June kicks off summer sky observing schedule
I have been rained out so many weekends I only get to observe the night sky rarely. During the week, it is often clear but I am in Muskogee, Okla., for much of the week. Then, the weekends are rained out. Poor weather for observing is probably the biggest obstacle to amateur astronomy. Amateur astronomy, whatever other virtues one may experience while pursuing it, teaches one patience.
June really starts the summer observing schedule. First off, the summer solstice occurs on June 21. The Sun will reach the highest above the horizon on that date. Many ancient peoples recognized this time of year and could discern it with the placement of various markers or devices they developed to let them know when this date occurred. Summer truly begins on that date in the northern hemisphere.
June is the time to get out under very dark skies and look for the Milky Way late in the evening. As summer comes on, it will be easier to see, presenting itself around 9 p.m. and so very easy to see. The Milky Way always repays scanning with binoculars. Literally hundreds of thousands of stars can be visible on a dark night at a sufficiently dark site. If you are going to such a place this summer, don’t miss this remarkable starry span — the direction of the center of our home galaxy.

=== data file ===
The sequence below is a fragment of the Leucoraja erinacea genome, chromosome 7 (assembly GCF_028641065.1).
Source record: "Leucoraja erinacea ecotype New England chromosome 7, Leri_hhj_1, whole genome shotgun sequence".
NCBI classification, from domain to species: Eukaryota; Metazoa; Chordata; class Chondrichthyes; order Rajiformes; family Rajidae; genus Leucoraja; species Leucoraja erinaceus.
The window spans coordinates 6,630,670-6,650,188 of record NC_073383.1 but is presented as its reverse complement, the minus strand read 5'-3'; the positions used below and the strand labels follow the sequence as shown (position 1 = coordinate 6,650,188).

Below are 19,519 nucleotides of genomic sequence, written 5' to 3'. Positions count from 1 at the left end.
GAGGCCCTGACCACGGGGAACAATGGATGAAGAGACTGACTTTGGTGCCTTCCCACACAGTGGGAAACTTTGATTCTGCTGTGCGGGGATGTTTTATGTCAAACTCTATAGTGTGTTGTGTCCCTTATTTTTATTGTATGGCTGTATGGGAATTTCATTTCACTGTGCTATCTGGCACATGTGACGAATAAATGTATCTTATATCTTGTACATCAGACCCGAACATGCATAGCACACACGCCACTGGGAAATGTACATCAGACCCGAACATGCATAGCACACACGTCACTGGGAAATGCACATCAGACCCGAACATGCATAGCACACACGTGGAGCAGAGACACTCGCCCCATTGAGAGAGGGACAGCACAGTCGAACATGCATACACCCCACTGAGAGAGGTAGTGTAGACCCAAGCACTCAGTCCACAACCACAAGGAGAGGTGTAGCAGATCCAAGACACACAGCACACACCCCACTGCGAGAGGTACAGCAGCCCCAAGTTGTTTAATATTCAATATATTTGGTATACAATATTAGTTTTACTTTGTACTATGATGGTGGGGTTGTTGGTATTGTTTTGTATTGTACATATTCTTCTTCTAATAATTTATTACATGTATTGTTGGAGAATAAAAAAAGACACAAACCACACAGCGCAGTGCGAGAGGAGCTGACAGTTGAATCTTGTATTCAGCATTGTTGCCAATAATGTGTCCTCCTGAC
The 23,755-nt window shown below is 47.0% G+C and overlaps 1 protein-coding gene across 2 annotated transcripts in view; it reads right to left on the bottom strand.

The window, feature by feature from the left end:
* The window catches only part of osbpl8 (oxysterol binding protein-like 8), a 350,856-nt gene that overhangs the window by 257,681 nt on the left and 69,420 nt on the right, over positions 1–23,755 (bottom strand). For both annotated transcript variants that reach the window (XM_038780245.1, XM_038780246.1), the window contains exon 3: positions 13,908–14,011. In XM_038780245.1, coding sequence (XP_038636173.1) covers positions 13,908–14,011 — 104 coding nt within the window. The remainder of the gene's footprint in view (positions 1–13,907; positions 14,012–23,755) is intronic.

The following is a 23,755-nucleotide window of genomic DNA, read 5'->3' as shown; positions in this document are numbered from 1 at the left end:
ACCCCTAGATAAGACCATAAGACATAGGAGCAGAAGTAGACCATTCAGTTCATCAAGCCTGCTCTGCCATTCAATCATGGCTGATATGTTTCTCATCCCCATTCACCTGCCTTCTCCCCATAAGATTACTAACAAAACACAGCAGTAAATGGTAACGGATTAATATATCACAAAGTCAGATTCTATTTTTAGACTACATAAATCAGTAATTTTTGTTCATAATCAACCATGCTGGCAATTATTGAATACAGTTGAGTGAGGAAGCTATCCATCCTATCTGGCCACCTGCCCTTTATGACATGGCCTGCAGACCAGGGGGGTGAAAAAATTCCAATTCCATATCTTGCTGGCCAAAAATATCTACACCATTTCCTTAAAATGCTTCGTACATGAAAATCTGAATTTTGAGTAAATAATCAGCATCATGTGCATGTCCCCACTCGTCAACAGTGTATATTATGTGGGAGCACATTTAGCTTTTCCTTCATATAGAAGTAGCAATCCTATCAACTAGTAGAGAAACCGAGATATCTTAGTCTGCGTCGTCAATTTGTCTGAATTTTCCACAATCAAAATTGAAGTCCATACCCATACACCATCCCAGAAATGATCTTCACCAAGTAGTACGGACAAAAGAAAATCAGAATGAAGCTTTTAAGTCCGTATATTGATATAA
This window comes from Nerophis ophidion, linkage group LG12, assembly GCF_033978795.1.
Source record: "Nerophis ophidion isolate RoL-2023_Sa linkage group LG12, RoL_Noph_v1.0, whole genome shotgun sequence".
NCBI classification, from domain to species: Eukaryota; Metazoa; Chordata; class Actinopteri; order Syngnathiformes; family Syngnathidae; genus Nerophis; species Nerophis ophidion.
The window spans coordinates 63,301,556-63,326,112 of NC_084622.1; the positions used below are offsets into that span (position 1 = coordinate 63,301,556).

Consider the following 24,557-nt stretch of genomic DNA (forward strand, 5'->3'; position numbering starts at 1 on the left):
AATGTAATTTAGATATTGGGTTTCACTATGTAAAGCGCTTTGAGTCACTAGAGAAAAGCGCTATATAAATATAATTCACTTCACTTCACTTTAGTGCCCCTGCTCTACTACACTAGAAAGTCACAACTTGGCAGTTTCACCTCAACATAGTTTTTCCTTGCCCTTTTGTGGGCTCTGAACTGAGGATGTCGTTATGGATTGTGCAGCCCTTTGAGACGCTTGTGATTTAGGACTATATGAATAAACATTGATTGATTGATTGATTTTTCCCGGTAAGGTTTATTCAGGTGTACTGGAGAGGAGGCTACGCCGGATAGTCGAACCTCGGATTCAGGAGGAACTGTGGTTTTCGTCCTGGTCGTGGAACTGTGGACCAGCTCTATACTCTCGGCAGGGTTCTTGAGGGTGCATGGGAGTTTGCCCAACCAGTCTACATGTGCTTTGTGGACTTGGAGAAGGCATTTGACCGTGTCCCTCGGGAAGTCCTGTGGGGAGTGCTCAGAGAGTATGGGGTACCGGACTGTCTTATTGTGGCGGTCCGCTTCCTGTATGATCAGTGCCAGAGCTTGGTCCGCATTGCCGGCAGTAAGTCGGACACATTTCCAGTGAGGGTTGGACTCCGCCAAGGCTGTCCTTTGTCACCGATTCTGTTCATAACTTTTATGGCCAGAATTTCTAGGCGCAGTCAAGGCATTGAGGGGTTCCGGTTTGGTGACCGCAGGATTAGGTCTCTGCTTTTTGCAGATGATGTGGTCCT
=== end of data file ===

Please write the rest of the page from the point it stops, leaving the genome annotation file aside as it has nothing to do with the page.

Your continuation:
Jupiter will continue to shine brightly all summer evening. It will be the brightest object nearly directly south in the night sky and should be easy to find. Here is another good binocular object. Brace the binoculars against something steady (a car roof has always served me well), breathe slowly and look for tiny pinpricks of life on either side of the planet itself. These tiny bits of light are one or more of the moons of Jupiter that Galileo discovered about 1610. Your binoculars are far better optical instruments than Galileo had so you just might see what he saw.
The wonderful ringed planet Saturn is at opposition in June. What does a planet being at opposition mean? It means, in our night sky, the Sun and Saturn are at exactly opposite horizons from one another. Maybe a more helpful way to think of this is to realize that the Sun will set in the west and just opposite this sunset, Saturn will rise above the eastern horizon. For Saturn observers, and I certainly count myself among this group, Saturn will become a bright evening planet, a lot easier to observe than when one must get up at 2 a.m. to see it! Just at opposition, Saturn will shine at its brightest all year. The rings will span 41.7 seconds of arc and the rings will be inclined 27 degrees to our line of sight. Technical specs aside, this means that Saturn will be ideal for the amateur observer. I know I will be trying to get a good picture of it with new planetary imaging equipment I have. I am always fascinated by its visual appearance—I can’t get enough of viewing it.
We draw closer each day to the total eclipse of the Sun on Aug. 21, 2017. While only a partial eclipse will appear to observers in Arkansas, this is the time to get ‘eclipse glasses’ from many vendors who are selling them now. You can get five pair for about $13. D0 not look at this eclipse without wearing safety glasses! You can do permanent damage to your eyes just looking at the partially eclipsed Sun for just a few seconds.
— Dr. David Cater is a former faculty member of JBU. Email him at firstname.lastname@example.org. The opinions expressed are those of the author.